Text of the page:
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NWP Global Registry of Apprentice Ecologists - Cass City Recreation Park, Cass City, Michigan, USA

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Cass City Recreation Park, Cass City, Michigan, USA
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Registered: December 2019
City/Town/Province: Cass City
Posts: 1
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Growing up homeschooled and in a family that appreciates nature, I have had lots of opportunity to explore the outdoors. When I was younger many school days were spent running through the woods, my mom trying to keep up carrying several field guides. I have always asked questions about everything around me. What is that bird? Why does the fungus grow on the side of the tree? What animal left that track? Having the opportunity to play outside and learning to appreciate our natural resources has made me feel motivated to protect them.

My family makes maple syrup in our 10-acre sugarbush. When we started hosting syrup tours in the woods, I realized that other kids did not have the chance to explore the outdoors all the time like I did.

Renovating the Cass City Nature Trails as an Apprentice Ecologist was a way to bring this appreciation for nature to more children in Cass City. Working with a group of nine friends from my homeschool group, we identified environmental literacy as a problem in Cass City. There are no opportunities to explore the outdoors in an educational way within the village. Families who already hunt, fish, farm, camp or otherwise spend time outdoors may have these opportunities, but other families who are less eager to go off the beaten path alone do not. Local parks are groomed with no natural areas. There was, however, already a forest adjacent to the soccer fields, pool and baseball diamonds that is owned by the village.

I was also excited about our project building community spirit in Cass City. Like a lot of small towns, Cass City is economically depressed and for the last five years we have not had a grocery store. People were excited to hear that something good was coming to Cass City.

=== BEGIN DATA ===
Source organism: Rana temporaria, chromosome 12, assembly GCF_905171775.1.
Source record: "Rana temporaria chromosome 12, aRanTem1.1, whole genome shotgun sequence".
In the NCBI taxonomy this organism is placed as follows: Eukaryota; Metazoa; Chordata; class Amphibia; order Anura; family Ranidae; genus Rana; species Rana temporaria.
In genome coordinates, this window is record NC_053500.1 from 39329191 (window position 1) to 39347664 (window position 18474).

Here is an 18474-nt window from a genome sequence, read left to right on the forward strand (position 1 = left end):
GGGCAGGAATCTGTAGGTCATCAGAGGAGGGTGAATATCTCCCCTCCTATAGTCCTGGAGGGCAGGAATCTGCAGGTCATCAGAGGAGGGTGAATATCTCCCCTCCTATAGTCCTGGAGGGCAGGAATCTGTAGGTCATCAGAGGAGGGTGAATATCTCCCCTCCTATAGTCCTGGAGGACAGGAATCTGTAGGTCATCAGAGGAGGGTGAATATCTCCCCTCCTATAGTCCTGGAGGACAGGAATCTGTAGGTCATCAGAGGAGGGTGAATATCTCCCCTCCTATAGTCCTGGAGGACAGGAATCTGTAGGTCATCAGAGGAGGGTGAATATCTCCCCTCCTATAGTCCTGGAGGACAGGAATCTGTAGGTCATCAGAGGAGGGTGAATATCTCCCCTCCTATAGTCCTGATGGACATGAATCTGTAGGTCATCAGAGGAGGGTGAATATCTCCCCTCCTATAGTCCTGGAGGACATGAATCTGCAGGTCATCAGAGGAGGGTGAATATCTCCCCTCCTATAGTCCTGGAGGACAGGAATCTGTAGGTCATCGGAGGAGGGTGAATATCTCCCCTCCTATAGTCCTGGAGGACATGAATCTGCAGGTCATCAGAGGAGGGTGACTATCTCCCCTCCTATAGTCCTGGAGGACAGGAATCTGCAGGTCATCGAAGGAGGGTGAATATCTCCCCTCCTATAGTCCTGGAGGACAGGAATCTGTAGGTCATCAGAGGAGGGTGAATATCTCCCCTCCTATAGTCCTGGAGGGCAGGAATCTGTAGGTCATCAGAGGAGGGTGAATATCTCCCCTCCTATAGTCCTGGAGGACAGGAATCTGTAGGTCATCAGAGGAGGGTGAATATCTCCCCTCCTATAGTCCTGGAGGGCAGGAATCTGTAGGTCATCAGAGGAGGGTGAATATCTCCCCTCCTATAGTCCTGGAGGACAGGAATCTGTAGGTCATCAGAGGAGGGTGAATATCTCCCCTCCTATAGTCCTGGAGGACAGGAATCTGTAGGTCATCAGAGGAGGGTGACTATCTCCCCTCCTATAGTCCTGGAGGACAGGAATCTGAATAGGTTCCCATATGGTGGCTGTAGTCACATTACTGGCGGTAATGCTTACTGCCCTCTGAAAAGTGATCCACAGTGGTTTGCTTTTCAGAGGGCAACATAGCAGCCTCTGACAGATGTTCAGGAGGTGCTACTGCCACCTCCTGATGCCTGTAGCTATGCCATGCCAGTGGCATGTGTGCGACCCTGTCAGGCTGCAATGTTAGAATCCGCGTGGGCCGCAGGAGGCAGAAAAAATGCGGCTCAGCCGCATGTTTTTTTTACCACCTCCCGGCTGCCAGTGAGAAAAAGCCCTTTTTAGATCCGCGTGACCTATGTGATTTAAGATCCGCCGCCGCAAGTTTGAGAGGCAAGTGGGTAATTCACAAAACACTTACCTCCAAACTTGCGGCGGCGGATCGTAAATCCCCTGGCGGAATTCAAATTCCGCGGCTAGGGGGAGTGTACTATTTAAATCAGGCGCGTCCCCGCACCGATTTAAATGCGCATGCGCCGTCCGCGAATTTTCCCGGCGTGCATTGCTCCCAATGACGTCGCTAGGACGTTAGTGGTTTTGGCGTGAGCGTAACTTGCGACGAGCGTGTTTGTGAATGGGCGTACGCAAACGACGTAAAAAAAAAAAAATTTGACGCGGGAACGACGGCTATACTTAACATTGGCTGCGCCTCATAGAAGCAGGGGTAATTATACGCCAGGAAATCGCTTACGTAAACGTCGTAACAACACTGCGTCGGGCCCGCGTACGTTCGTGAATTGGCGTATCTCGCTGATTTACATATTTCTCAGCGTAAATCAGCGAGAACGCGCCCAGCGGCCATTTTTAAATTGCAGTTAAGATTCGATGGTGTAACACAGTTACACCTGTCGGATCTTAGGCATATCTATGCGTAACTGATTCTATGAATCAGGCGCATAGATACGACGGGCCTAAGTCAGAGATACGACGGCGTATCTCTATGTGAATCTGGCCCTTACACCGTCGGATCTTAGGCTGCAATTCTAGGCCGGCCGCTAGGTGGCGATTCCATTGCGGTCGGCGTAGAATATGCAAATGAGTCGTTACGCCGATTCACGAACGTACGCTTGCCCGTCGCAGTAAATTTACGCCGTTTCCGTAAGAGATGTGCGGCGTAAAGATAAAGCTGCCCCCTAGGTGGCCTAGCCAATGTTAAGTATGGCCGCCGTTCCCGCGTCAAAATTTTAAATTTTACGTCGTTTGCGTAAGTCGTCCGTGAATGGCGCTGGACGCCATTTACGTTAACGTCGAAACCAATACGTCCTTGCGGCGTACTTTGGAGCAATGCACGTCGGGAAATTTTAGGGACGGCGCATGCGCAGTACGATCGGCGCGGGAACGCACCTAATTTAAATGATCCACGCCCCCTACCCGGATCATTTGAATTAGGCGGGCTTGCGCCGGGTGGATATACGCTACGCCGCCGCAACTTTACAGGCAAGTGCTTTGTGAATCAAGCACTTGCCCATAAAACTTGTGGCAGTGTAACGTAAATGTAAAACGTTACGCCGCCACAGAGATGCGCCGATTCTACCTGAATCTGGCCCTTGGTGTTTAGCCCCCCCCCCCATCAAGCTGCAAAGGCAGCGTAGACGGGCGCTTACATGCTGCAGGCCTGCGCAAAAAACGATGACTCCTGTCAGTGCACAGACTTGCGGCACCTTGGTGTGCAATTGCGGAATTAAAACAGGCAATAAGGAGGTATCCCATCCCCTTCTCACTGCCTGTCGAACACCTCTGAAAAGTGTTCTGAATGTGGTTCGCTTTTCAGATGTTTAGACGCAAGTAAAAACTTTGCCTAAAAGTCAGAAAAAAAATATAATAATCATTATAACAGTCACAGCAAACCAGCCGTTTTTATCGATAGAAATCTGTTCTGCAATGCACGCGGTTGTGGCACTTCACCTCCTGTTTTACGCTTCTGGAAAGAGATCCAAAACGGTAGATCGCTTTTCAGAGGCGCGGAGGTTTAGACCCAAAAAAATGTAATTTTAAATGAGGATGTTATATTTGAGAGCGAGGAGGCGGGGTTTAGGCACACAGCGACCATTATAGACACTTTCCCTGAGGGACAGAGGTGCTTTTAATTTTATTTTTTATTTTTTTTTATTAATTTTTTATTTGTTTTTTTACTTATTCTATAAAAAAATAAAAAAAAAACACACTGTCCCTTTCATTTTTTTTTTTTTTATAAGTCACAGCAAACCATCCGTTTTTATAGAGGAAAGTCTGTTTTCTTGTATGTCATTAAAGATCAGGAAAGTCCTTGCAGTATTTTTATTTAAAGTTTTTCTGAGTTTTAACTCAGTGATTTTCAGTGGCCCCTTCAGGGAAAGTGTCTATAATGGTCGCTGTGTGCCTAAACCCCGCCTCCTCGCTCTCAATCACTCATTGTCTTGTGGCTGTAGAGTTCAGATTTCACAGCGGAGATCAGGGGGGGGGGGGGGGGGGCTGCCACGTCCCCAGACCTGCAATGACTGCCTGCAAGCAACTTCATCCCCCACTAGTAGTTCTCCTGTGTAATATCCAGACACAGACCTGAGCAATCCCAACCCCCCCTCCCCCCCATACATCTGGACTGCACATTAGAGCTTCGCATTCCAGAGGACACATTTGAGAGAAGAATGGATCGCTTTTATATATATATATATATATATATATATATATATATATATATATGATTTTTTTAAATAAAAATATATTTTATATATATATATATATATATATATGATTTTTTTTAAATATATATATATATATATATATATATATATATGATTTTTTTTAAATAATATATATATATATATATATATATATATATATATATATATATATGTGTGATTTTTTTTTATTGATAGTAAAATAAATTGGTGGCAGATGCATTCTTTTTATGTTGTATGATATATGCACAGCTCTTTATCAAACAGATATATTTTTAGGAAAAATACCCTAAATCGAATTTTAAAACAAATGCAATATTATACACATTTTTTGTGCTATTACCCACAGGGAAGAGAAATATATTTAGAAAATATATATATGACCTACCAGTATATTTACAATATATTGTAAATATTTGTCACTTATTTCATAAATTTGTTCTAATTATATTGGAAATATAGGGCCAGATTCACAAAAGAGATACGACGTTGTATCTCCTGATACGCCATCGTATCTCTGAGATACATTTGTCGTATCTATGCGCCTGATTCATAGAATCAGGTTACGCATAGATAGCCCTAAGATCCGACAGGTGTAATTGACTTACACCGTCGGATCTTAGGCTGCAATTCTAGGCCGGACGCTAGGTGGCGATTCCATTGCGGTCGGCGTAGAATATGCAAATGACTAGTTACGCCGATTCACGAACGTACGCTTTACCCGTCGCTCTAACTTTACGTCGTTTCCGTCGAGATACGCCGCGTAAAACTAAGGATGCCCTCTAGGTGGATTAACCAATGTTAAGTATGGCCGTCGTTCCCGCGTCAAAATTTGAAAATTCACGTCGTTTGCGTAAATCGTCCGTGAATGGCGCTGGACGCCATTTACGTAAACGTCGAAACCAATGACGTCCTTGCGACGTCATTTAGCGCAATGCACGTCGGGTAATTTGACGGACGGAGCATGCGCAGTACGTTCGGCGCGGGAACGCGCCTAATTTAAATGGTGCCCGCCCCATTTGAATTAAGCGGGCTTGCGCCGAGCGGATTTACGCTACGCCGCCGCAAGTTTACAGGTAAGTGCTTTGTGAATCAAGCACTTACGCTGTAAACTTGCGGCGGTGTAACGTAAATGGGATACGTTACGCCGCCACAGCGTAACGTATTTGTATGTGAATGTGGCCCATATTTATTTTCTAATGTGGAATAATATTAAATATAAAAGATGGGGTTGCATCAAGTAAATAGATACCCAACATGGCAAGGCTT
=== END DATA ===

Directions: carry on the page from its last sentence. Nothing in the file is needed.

The 13-acre forest we decided to work in is located in Cass City, Michigan, part of the Cass River Watershed. The property was given to the village by a local family decades ago. As part of the donation, they said the forest should never be harvested for profit. This area, like most of the Thumb of Michigan, was covered by glaciers. North and east of Cass City was the terminal moraine called the Saginaw-Port Huron Moraine. Our woods sits near the end of this glacier and holds a variety of sediment. The soil type on three-quarters of the land is Guelph-Londo loam, and one-quarter is Guelph loam. These soil types and the slope of the area indicate the woods has lots of issues with erosion. A stream runs off from a nearby field and flows into a marsh-like swampy area causing more erosion.

I took personal leadership by tracking down who in our village leadership would allow us to take on this project on public land and reach out to them with our proposed plan. It took a number of phone calls and visits to get it organized, but finally a well-respected person in Cass City endorsed the project and connected me to the village president. That was just what we needed to get started.

Our first step was to have a meeting with the village manager and village president. We found out they also had been thinking of improving the forest, but did not have a plan in mind and did not know how to do it in an environmentally conscious way. They were glad to hear we could take this on. They had us call the Saginaw Basin Land Conservancy (SBLC) so we could all work together. SBLC applied for some grants since neither the village nor our homeschool group had much money to fund the project.